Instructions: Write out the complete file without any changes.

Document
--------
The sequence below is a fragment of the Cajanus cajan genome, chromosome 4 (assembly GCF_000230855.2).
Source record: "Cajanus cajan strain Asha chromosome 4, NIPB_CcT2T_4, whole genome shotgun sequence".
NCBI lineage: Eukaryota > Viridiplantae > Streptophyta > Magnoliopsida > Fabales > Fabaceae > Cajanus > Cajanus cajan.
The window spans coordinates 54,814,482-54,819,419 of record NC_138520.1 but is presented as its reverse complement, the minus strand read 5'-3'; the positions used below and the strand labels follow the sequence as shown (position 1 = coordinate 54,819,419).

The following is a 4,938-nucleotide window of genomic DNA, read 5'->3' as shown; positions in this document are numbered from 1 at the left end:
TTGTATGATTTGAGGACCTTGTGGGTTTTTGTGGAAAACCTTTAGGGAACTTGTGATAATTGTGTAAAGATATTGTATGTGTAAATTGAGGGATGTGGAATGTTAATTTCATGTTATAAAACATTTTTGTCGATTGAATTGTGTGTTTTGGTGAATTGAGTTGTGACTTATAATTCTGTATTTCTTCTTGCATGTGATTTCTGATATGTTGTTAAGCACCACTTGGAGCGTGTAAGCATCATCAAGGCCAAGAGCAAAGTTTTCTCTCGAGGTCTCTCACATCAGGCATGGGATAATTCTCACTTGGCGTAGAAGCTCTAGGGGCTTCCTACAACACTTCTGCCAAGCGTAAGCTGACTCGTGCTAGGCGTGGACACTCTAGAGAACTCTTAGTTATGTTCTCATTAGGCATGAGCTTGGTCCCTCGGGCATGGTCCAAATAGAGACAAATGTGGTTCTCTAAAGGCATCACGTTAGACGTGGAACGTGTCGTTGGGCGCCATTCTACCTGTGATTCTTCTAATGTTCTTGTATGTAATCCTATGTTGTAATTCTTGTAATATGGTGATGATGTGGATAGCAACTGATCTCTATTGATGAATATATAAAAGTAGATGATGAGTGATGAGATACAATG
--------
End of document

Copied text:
The sequence below is a fragment of the Cajanus cajan genome, chromosome 4 (assembly GCF_000230855.2).
Source record: "Cajanus cajan strain Asha chromosome 4, NIPB_CcT2T_4, whole genome shotgun sequence".
NCBI lineage: Eukaryota > Viridiplantae > Streptophyta > Magnoliopsida > Fabales > Fabaceae > Cajanus > Cajanus cajan.
The window spans coordinates 54,814,482-54,819,419 of record NC_138520.1 but is presented as its reverse complement, the minus strand read 5'-3'; the positions used below and the strand labels follow the sequence as shown (position 1 = coordinate 54,819,419).

The following is a 4,938-nucleotide window of genomic DNA, read 5'->3' as shown; positions in this document are numbered from 1 at the left end:
TTGTATGATTTGAGGACCTTGTGGGTTTTTGTGGAAAACCTTTAGGGAACTTGTGATAATTGTGTAAAGATATTGTATGTGTAAATTGAGGGATGTGGAATGTTAATTTCATGTTATAAAACATTTTTGTCGATTGAATTGTGTGTTTTGGTGAATTGAGTTGTGACTTATAATTCTGTATTTCTTCTTGCATGTGATTTCTGATATGTTGTTAAGCACCACTTGGAGCGTGTAAGCATCATCAAGGCCAAGAGCAAAGTTTTCTCTCGAGGTCTCTCACATCAGGCATGGGATAATTCTCACTTGGCGTAGAAGCTCTAGGGGCTTCCTACAACACTTCTGCCAAGCGTAAGCTGACTCGTGCTAGGCGTGGACACTCTAGAGAACTCTTAGTTATGTTCTCATTAGGCATGAGCTTGGTCCCTCGGGCATGGTCCAAATAGAGACAAATGTGGTTCTCTAAAGGCATCACGTTAGACGTGGAACGTGTCGTTGGGCGCCATTCTACCTGTGATTCTTCTAATGTTCTTGTATGTAATCCTATGTTGTAATTCTTGTAATATGGTGATGATGTGGATAGCAACTGATCTCTATTGATGAATATATAAAAGTAGATGATGAGTGATGAGATACAATG